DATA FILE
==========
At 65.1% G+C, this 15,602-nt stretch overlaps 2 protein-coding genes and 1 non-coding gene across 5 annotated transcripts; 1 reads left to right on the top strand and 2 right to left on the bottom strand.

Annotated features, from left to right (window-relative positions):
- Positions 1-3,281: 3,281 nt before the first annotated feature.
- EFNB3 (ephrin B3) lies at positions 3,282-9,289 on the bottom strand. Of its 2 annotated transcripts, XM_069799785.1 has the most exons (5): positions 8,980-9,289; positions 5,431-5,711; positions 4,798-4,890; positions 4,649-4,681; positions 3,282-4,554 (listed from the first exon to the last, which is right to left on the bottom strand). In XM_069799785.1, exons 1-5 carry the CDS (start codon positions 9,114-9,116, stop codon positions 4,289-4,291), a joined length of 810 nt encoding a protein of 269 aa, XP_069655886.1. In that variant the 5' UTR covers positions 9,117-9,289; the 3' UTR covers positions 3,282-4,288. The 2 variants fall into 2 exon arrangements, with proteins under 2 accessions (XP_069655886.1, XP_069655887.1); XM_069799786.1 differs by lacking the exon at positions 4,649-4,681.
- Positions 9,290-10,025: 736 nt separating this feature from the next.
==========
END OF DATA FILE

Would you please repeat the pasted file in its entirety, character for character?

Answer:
At 65.1% G+C, this 15,602-nt stretch overlaps 2 protein-coding genes and 1 non-coding gene across 5 annotated transcripts; 1 reads left to right on the top strand and 2 right to left on the bottom strand.

Annotated features, from left to right (window-relative positions):
- Positions 1-3,281: 3,281 nt before the first annotated feature.
- EFNB3 (ephrin B3) lies at positions 3,282-9,289 on the bottom strand. Of its 2 annotated transcripts, XM_069799785.1 has the most exons (5): positions 8,980-9,289; positions 5,431-5,711; positions 4,798-4,890; positions 4,649-4,681; positions 3,282-4,554 (listed from the first exon to the last, which is right to left on the bottom strand). In XM_069799785.1, exons 1-5 carry the CDS (start codon positions 9,114-9,116, stop codon positions 4,289-4,291), a joined length of 810 nt encoding a protein of 269 aa, XP_069655886.1. In that variant the 5' UTR covers positions 9,117-9,289; the 3' UTR covers positions 3,282-4,288. The 2 variants fall into 2 exon arrangements, with proteins under 2 accessions (XP_069655886.1, XP_069655887.1); XM_069799786.1 differs by lacking the exon at positions 4,649-4,681.
- Positions 9,290-10,025: 736 nt separating this feature from the next.